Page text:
How Much Does Cremation Cost?

The actual cremation service typically costs between $900 and $4,000, depending on the company you choose and the services you add on. The price also varies depending on whether you want only a direct cremation or also would like to plan a traditional funeral service.

A direct cremation occurs when the body is taken straight to the crematorium without a funeral service beforehand. This is the most basic and cheap option for cremation. However, you can get the best of both worlds by choosing a direct crematory inside a funeral home. A funeral home that offers direct cremation services may cost less and provide more personal involvement.

A traditional funeral service with cremation means that there will be a viewing or visitation before the funeral, followed by a ceremony, and then the body will be cremated.

Do All Religions Allow Cremation?

Cremation was once taboo in many religions, but that is no longer the case. Now, most major religions allow for cremation, with some even encouraging it. Some of the major religions believe as follows:

The Catholic Church lifted its ban on cremation in 1963. The majority of Christian faith denominations are okay with cremation. Some Christian sects still believe burial is better because it does not purposely destroy the body.

Buddhist beliefs about cremation are that the process frees the soul from the body so that it can be reborn. Hindus believe that cremation helps the soul release from the body and begin its journey to the next life.

Islamic culture believes that “…burying the dead in the ground is the correct way to respect dead bodies. Cremation is prohibited under Islamic law because, unlike in some cultures, it is considered a violation of the dignity of the human body.”  (1)

Common Myths About Cremation

There are a lot of misconceptions about cremation. Some people believe that cremation completely destroys the body, but that’s not the case. Others think you need to have a particular type of casket for cremation, but any kind of casket or container that safely burns will do.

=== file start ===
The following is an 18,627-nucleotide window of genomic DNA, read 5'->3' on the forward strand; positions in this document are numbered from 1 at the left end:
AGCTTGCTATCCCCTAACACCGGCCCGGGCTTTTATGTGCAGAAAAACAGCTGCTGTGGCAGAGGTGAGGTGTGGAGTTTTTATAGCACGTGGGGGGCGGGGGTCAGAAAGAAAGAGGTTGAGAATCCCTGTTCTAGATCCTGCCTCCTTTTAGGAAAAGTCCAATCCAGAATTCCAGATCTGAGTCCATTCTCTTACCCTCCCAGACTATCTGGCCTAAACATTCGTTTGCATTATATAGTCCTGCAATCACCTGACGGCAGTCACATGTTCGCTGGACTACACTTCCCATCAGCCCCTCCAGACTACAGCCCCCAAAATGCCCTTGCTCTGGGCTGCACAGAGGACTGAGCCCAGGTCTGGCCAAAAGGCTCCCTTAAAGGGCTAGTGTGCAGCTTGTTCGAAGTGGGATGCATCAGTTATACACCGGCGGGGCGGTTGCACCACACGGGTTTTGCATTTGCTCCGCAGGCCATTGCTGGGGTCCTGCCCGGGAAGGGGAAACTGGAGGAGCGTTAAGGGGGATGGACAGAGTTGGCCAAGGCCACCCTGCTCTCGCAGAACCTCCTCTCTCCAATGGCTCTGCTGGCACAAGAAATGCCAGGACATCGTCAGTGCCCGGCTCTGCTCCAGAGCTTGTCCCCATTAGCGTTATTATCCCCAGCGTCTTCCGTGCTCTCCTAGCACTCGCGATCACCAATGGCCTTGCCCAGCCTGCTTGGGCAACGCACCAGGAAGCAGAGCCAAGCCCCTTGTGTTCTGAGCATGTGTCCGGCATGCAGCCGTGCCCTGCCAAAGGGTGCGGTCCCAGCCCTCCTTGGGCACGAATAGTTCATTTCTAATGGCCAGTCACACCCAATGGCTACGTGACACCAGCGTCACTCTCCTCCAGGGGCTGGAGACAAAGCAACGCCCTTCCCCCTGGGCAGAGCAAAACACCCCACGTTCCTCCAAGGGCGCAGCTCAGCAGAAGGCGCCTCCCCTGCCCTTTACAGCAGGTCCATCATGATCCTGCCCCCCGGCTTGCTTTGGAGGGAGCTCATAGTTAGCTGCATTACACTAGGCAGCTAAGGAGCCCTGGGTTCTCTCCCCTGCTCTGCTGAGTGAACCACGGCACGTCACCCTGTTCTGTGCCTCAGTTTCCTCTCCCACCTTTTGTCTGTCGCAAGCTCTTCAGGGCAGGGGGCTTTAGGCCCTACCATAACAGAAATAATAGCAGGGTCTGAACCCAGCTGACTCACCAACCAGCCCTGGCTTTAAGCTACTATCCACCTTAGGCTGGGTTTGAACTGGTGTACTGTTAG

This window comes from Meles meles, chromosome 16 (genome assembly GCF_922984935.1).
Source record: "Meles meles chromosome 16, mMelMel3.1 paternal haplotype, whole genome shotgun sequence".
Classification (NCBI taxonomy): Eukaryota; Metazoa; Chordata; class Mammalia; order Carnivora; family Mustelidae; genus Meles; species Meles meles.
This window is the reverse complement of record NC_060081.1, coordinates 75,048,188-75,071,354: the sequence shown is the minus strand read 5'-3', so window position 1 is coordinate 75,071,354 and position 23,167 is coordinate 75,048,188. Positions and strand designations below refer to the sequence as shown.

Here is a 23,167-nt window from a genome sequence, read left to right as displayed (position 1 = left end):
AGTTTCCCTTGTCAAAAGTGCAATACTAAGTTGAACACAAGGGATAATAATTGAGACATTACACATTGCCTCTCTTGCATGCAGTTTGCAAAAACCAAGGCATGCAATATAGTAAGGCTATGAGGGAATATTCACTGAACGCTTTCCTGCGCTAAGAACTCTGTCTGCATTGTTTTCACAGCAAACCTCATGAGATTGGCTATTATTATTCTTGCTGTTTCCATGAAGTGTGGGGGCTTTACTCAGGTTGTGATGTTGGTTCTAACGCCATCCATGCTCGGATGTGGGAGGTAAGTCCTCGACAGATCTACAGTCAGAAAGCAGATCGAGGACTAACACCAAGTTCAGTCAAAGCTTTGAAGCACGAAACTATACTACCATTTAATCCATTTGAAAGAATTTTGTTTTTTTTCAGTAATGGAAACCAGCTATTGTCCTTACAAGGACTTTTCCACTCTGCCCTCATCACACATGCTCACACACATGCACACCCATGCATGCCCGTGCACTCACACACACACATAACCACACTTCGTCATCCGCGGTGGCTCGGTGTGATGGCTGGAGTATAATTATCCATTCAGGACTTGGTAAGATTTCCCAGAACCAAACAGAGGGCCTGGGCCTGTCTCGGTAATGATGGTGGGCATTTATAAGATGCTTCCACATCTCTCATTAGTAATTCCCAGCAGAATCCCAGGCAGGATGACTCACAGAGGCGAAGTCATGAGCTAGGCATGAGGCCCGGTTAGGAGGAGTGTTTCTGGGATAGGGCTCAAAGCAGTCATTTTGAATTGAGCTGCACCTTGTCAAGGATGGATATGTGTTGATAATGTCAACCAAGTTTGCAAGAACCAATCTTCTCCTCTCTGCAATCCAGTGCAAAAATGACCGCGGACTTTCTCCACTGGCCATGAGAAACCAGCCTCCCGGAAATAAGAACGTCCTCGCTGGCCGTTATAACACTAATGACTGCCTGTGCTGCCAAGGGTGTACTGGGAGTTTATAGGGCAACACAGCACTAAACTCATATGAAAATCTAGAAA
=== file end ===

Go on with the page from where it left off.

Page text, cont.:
Rumors abound that crematories cremate more than one body at the same time. However, multiple body cremation is illegal in the United States.

Still, one of the reasons to choose a direct cremation provider is so that you can see your loved one’s body as it goes into the retort for yourself. Being part of the process assures you receive your loved one’s cremains.

I’m Ready to Choose Cremation; What Do I Do Now?

If you have decided that cremation is right for you or your loved one, the next step is to contact a direct crematory provider within a funeral home. They will be able to walk you through the process and answer any other questions you may have.

We Can Help

At Renaissance Funeral Home and Crematory, we meet your needs for cremation in addition to any other services you may need. Our basic cremation services include more than a direct crematory can. We encourage families to participate when they choose to do so. In addition, we can help you plan a funeral or memorial and handle all of the paperwork that occurs when there is a death in the family. We want to meet your needs during this difficult time so that you can grieve your loss with your family.

We hope this blog post has answered some of your questions about cremation. If you have any more questions or want to learn more about our cremation services, please don’t hesitate to contact us. We’re here to help!


  1. https://www.neptunesociety.com/cremation-information-articles/why-cremation-continues-to-increase-in-popularity
  2. https://blogs.icrc.org/law-and-policy/2018/11/01/respect-for-the-dead-under-islamic-law-considerations-for-humanitarian-forensics/